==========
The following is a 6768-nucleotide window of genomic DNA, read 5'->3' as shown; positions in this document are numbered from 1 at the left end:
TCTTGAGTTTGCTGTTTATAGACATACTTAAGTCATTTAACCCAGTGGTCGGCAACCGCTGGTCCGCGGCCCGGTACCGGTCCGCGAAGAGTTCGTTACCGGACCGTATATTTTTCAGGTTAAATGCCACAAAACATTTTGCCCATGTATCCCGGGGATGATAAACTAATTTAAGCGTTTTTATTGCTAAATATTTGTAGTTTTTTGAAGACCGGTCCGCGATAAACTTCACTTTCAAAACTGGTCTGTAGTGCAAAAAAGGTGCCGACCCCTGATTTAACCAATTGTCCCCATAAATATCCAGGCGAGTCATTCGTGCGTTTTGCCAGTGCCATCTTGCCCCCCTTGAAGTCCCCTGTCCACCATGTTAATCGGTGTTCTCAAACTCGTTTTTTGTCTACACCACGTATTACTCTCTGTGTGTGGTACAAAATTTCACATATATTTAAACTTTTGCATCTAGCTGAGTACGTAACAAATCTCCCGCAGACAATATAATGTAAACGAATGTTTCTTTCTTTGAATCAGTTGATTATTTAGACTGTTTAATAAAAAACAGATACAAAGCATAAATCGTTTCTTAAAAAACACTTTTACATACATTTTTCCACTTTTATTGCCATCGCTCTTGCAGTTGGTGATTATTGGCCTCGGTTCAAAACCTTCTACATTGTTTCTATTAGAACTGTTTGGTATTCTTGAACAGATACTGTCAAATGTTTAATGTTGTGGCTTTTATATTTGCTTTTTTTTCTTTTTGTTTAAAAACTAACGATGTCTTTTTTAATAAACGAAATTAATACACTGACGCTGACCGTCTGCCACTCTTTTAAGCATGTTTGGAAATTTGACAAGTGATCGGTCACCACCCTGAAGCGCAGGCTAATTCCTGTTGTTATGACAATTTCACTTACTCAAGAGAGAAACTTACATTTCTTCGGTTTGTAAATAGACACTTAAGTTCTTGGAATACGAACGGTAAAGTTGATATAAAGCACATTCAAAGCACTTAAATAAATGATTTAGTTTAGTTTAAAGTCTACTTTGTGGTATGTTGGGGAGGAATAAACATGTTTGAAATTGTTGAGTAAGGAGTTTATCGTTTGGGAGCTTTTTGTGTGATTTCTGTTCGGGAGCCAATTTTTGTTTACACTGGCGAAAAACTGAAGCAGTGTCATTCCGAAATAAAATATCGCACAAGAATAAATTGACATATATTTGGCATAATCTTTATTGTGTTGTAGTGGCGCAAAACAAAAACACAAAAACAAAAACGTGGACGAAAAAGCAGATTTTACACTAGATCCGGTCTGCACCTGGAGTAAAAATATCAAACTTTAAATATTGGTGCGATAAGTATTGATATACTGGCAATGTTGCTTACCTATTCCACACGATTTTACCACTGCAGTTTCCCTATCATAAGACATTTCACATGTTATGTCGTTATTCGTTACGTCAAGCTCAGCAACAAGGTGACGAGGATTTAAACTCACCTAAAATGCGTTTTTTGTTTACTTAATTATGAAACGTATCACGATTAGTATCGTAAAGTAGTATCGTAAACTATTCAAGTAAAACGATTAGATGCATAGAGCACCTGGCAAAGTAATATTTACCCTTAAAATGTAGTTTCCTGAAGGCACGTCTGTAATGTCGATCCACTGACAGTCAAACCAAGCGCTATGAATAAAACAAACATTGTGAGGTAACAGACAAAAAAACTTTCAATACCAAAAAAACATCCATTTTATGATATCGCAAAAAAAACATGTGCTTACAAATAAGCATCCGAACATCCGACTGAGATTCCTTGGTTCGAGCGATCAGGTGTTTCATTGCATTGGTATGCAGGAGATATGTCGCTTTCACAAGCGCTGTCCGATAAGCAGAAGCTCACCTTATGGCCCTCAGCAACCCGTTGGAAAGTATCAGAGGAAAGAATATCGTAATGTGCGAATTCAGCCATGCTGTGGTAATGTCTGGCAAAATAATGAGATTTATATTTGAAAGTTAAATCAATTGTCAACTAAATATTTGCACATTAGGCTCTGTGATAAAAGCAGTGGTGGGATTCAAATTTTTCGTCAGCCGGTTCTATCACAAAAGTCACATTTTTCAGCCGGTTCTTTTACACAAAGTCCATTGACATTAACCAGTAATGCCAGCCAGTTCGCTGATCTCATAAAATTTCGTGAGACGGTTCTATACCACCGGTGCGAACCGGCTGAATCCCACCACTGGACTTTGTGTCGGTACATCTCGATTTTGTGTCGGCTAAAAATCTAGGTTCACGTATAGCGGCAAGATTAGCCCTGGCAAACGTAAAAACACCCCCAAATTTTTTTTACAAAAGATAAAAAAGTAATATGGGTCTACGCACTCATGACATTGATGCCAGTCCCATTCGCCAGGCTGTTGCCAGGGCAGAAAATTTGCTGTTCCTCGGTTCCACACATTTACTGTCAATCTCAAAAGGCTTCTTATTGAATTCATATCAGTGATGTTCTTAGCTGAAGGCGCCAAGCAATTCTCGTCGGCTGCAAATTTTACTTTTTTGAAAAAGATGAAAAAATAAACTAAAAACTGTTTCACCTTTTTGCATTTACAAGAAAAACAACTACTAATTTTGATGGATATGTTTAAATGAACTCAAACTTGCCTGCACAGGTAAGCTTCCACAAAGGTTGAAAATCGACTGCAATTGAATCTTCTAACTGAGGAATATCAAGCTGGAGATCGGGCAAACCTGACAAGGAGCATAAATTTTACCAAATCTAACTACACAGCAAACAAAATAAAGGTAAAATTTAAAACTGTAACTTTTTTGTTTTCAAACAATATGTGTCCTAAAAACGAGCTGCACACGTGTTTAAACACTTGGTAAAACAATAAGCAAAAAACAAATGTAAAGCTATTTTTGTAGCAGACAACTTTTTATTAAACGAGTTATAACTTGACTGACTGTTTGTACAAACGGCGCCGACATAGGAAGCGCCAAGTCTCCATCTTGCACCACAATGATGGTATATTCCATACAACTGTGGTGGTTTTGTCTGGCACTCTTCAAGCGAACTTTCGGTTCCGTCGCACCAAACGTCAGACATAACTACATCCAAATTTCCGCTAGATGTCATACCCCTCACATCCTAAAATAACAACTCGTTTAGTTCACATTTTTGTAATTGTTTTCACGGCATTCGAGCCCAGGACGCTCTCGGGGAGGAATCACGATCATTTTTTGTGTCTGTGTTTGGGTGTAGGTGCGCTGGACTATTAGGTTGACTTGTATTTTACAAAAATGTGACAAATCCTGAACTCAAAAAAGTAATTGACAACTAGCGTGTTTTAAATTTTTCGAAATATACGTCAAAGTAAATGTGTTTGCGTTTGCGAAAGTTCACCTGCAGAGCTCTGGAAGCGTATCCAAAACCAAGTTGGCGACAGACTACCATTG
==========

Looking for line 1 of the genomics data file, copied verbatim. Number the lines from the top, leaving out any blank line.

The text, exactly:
The following is a 6768-nucleotide window of genomic DNA, read 5'->3' as shown; positions in this document are numbered from 1 at the left end: